Education Opinion

Helping Children With Scary News

By Fred Rogers With Hedda Bluestone Sharapan — February 27, 1991 6 min read

It is certainly understandable that parents, teachers, and care-givers are struggling with feelings about how to communicate with children about the current world crisis. War is an emotional issue for all of us. Anything with such potential for loss and devastation is bound to reawaken any previous fears and significant losses in our own lives. We hear news of war with our ears of today and our hearts of the past. Some adults have even told us they are having trouble sorting out their own needs from those of the children.

As with all concerns about childhood, there aren’t magic answers. We are glad to share with you some of our reflections about the Persian Gulf crisis, and we hope these thoughts may be helpful for you as you continue to find your own ways of meeting the needs of the children you love and care for. We also hope you realize that you’re giving important care to your children just by your wanting to be helpful to them.

Assurance That Adults Will Take Care of Them

In any fearful time, children need to know that they will be safe and that the adults will take care of their needs. Young children are, by nature, self-centered. If they weren’t they wouldn’t survive. Naturally, they need to be able to trust that their needs will be met. We must protect our children as much as we can, even from our own adult anxieties.

One director of a day-care center told us she could feel comfortable saying to the children, “I’m sad about the war, and I’m worried, but I love you, and I am here for you.” We each have our own ways to say those kinds of messages to children, and sometimes that’s even through just our hugs and our warmth.

We can also offer our assurance through our efforts to keep things as normal as possible. During times of stress and uncertainty, young children need most of all to have constancy and predictability in their lives. Knowing what to expect comforts them. Continuity, familiar routines, and traditions can go a long way in providing security and can serve as anchors for families and schools.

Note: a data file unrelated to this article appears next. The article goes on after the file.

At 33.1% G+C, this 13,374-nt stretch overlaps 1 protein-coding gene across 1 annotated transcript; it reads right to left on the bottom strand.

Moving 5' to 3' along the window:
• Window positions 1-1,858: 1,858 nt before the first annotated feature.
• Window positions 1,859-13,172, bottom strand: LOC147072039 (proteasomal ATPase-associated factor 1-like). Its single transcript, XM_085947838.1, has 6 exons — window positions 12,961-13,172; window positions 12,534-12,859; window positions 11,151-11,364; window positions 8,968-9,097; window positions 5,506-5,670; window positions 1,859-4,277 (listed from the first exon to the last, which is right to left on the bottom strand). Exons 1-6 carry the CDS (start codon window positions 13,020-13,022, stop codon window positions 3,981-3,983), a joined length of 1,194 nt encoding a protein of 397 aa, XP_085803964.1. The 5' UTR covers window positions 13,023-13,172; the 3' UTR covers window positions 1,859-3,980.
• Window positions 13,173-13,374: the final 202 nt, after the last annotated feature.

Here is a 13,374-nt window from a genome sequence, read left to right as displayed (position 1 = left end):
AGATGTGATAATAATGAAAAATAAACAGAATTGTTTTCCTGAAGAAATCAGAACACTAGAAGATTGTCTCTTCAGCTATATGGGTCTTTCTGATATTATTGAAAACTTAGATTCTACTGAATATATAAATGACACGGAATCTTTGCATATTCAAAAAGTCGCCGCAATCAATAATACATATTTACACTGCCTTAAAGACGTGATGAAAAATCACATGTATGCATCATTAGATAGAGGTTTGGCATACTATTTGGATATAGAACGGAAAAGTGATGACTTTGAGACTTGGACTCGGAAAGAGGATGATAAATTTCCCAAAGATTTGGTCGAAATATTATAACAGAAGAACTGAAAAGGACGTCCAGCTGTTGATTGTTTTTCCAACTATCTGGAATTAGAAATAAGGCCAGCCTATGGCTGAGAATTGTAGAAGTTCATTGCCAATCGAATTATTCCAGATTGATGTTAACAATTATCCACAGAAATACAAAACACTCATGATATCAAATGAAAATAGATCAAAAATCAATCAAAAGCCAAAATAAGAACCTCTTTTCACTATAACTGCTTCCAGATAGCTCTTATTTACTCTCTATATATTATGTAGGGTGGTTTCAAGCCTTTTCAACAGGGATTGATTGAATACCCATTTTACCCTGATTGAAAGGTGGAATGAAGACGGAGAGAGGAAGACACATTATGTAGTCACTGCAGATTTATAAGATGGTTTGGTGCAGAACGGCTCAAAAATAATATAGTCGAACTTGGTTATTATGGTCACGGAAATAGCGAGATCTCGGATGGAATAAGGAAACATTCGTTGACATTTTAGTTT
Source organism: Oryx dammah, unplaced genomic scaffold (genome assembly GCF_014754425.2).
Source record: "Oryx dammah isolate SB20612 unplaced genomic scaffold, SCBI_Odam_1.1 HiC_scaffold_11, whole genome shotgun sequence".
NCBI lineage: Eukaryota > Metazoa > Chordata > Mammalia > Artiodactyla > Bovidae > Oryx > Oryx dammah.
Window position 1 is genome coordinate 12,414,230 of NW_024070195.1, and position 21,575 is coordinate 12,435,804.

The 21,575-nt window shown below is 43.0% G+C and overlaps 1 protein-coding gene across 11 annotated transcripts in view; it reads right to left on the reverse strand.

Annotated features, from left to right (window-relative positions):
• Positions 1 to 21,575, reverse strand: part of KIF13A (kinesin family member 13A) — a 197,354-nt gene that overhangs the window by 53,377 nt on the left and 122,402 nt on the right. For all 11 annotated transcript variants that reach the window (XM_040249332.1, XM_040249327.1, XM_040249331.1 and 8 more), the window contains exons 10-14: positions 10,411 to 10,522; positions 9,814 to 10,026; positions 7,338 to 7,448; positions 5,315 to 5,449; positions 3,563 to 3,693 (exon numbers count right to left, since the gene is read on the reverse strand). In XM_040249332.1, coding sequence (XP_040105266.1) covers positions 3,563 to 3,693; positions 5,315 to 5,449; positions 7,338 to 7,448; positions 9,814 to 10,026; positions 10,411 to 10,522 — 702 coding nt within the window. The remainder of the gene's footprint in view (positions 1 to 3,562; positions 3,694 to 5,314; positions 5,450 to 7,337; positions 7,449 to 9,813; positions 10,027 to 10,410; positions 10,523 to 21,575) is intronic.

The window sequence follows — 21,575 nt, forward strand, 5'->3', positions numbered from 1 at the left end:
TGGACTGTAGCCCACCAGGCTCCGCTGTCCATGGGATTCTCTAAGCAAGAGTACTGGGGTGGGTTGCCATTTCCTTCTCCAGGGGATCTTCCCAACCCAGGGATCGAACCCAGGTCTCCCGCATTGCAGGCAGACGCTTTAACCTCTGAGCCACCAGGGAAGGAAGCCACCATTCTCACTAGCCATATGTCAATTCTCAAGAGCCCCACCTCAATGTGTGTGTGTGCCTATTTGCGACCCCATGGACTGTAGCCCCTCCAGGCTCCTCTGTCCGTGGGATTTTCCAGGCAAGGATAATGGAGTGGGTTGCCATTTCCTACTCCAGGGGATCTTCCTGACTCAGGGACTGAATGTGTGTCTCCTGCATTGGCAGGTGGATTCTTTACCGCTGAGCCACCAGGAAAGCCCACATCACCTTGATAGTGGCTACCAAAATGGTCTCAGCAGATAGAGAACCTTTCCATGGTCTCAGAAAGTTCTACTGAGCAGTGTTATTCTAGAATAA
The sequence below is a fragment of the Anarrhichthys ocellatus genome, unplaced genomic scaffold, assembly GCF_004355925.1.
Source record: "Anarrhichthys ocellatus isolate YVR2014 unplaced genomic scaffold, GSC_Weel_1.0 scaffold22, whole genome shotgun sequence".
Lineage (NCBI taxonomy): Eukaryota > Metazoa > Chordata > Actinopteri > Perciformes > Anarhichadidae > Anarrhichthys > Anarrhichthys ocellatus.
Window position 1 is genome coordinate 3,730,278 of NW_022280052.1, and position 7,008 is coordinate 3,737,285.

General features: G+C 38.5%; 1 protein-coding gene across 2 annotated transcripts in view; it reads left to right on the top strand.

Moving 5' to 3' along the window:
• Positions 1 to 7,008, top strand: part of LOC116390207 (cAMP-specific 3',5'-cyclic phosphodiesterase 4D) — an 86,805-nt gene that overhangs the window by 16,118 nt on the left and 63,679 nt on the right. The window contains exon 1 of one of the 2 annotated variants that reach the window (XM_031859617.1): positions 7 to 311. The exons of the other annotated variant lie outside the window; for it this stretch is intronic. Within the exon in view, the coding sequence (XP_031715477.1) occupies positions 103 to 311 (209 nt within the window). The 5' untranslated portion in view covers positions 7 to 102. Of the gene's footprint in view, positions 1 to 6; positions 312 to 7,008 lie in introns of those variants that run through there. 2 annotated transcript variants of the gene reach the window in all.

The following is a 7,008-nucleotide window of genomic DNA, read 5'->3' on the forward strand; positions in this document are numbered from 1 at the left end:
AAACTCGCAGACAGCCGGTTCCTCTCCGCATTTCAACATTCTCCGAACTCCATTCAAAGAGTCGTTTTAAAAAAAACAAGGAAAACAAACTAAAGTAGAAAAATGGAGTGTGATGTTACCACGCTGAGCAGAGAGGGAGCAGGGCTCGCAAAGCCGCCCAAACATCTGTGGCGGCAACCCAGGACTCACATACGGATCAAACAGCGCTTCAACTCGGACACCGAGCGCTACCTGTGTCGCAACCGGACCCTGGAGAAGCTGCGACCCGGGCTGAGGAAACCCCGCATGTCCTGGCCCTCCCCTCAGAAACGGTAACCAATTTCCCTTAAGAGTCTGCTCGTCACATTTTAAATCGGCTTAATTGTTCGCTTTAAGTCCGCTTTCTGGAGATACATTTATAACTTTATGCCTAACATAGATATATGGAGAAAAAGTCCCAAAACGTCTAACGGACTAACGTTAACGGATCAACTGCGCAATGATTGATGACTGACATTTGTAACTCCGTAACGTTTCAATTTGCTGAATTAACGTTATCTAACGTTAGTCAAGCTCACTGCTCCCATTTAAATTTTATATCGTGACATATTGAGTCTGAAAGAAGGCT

This Commentary was selected for inclusion in The Last Word: The Best Commentary and Controversy in American Education, published in 2007. Get more information on the book from the publisher.

Limiting Our Own Television Viewing

It’s very tempting to get drawn into watching and listening to war news all day and all night, but healthy adults can and must resist that temptation because it can lead to a feeling of helplessness and despair. There isn’t anything that casual war observers can do to help make a difference in the Persian Gulf, but there’s a lot we can do right in our own homes.

One is to limit the time we devote to television and radio and invest it in being with our children. They can use our attention far better than all the newscasters in the world put together. And as we do something with our children (and grandchildren), the feeling of helplessness about the war can give way to a sense of hope that our children can grow to be adults who will resist the temptation of abusing others.

How Much Do We Tell the Children?

Even if we wanted to, it would be impossible to help young children understand war. It’s too horrible. It’s too frightening. If they ask any questions at all, they might ask, “What is a war?” and, “Are you going to be in it?” Sometimes answering a question with another question gives us a better idea about what a child is concerned about.

“What is a war?”

“What do you think a war is?”

Each child will then respond from whatever his or her life experience may be. If it’s “I don’t know,” then the simplest reply is best. For example, “War is a very sad, unpleasant thing, and it’s not your fault. Children may fight and they may pretend about war, but children don’t make real wars, and I hope when you grow up you’ll never have to make one either.”